At a 2.6 people per house occupancy rate (looks closer to the mark than my earlier 2.7) the extra 458,000 people needed 176,000 dwellings. So, the estimated rise of 126,000 means whatever number you had in your head as a shortage five years ago needs to be raised by 50,000. Better than my earlier estimate of 60,000 or so but not by much

If I Were A Borrower What Would I Do?

I’ve always intended that this question revolve entirely around the issue of interest rates – current levels, differences between fixed rates for different terms, and where rates might be headed. But there is another factor to consider and it revolves around the key problem facing young buyers these days – scraping a deposit together.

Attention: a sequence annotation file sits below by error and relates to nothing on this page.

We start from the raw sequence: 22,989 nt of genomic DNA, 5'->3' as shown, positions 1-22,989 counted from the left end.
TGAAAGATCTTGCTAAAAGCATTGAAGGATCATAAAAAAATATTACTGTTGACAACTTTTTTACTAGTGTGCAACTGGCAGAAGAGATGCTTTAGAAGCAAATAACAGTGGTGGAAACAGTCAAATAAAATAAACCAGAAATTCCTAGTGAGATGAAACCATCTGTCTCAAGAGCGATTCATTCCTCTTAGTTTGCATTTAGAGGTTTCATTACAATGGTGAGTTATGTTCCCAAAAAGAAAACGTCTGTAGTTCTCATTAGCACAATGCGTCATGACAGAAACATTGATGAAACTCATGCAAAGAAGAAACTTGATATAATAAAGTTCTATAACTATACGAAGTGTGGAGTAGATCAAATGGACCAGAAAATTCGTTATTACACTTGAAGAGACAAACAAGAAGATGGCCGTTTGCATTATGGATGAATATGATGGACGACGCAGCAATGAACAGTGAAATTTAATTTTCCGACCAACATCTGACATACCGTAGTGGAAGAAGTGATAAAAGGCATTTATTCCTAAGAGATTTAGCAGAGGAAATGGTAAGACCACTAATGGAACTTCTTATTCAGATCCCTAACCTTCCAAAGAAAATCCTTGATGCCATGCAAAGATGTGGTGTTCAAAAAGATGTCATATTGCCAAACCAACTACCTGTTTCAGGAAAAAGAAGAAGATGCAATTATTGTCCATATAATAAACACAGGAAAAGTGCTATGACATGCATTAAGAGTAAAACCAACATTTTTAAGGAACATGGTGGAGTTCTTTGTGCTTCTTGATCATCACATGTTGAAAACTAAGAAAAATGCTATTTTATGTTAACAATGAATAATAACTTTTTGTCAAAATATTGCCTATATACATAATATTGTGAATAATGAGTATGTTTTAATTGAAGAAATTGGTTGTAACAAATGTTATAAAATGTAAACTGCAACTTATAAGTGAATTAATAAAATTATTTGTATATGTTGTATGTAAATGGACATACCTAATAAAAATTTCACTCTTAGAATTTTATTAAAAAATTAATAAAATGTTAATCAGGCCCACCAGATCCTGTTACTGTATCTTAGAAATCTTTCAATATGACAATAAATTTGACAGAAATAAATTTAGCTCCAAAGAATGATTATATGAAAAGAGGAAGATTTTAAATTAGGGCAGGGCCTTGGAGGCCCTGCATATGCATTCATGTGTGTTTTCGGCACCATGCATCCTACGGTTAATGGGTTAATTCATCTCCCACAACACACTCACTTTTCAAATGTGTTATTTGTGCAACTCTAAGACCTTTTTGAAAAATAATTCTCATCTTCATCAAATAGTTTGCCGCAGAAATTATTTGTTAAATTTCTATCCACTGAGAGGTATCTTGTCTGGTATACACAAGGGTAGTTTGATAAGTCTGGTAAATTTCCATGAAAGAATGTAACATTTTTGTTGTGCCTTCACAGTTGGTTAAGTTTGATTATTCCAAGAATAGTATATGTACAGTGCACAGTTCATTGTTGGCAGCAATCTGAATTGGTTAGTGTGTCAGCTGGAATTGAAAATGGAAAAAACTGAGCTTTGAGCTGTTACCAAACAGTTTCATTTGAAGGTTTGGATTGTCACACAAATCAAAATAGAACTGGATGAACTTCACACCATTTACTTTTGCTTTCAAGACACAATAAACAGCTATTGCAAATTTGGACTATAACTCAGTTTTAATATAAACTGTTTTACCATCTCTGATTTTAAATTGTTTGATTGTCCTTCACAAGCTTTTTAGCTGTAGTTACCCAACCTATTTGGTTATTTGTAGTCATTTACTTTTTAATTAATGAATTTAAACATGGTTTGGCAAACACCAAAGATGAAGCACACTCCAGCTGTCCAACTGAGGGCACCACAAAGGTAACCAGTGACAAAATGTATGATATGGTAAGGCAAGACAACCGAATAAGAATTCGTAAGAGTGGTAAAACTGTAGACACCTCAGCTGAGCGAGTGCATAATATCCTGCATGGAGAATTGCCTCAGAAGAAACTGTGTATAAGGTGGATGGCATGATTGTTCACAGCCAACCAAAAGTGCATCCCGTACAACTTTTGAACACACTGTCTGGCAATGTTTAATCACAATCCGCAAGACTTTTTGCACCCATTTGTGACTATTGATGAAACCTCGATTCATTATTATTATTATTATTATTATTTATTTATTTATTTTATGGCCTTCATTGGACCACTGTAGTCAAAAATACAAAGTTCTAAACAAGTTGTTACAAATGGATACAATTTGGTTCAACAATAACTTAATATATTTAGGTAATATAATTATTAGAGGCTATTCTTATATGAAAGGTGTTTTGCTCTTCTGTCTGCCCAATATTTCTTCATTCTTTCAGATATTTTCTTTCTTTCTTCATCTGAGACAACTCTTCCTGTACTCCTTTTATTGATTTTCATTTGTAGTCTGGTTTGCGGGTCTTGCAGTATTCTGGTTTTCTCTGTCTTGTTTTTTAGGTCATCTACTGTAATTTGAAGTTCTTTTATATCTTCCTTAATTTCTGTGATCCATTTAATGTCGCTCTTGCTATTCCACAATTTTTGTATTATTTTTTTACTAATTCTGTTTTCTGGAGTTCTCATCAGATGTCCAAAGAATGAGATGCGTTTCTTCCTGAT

Young buyers face the extremely positive development of interest rates back at 1960s levels as opposed to the 18.5% I paid in 1987 and the higher rates many others paid. But they face two negatives.

The first is the level of house prices which as I have been at pains to point out, not so much from late-2008 but mainly from 2011, have permanently jumped upward because of permanent changes covered many times here. Structurally lower interest rates are a big factor along with a trend change in net migration flows, but there are plenty of others I might get around to running through again in a few weeks’ time.

The other big factor is getting a deposit together. Although around 45% of first home buyers make their purchase with less than a 20% deposit the basic rule of thumb is that you need to come up with 20% or very close to it before purchasing.